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2 Important Things That High Schools Don't Teach You

There are a lot of lessons students have to learn the hard way. Hopefully this advice for your high school years can make your life a little easier!

Studying at a small private school that strongly emphasizes competition and GPA, I knew I had to rely on myself to explore different areas outside of academics since my sophomore year of high school. Luckily, I was able to connect with supportive peers and mentors outside of school by developing habits that would allow me to better prepare for my college years. Below are two important tips I learned outside of high school that will help you thrive in an academically challenging environment. 

1. The importance of keeping a journal and freewriting daily

I quickly realized the lack of emphasis my school put on writing other than assignments that were academic and formal. As an anxious teenager, I began to search the different components of college applications and noticed the significance of personal statements and supplemental essays. So I began keeping a journal during sophomore year to start tackling some past essay prompts; I wanted to see whether I had the ability to write and complete an essay (knowing there would not be a lot of time for me to complete all my essay prompts as my senior year approached).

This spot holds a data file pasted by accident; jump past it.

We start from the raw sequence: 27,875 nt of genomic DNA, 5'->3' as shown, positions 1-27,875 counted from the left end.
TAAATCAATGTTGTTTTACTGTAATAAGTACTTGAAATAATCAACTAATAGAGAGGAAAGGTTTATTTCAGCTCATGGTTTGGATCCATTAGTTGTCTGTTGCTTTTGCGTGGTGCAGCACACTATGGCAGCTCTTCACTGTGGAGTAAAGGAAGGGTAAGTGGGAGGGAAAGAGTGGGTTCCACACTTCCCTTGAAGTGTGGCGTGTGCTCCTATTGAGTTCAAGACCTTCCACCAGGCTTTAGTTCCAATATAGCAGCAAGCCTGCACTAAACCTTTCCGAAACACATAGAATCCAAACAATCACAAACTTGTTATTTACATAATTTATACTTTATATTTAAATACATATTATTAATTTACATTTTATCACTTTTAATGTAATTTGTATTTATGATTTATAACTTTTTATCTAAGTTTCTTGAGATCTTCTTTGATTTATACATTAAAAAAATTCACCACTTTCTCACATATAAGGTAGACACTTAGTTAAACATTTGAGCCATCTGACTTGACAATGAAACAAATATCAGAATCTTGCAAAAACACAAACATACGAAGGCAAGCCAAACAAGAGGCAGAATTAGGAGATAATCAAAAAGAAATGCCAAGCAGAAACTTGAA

It turned out every time I brainstormed an essay topic, I saw a different facet of my personality. As I wrote more and more outlines and essays for different prompts, I had more ideas that I could reference back to once I was in the final stage of writing application essays and applying to colleges. I was also able to pick up some thoughts and inspiration by looking back at my pages of freewriting that I started daily since sophomore year. Thus, it’s imperative to develop a continuous habit of freewriting as early as possible since research and academic papers in high school don’t adequately prepare you for this phase of essay writing for college applications. With a journal in hand, you can always reference back to the ideas you’ve thought of or even develop from what you already have.

Related: How to "Show, Don't Tell" to Boost Your Writing

The benefits of carrying this habit into college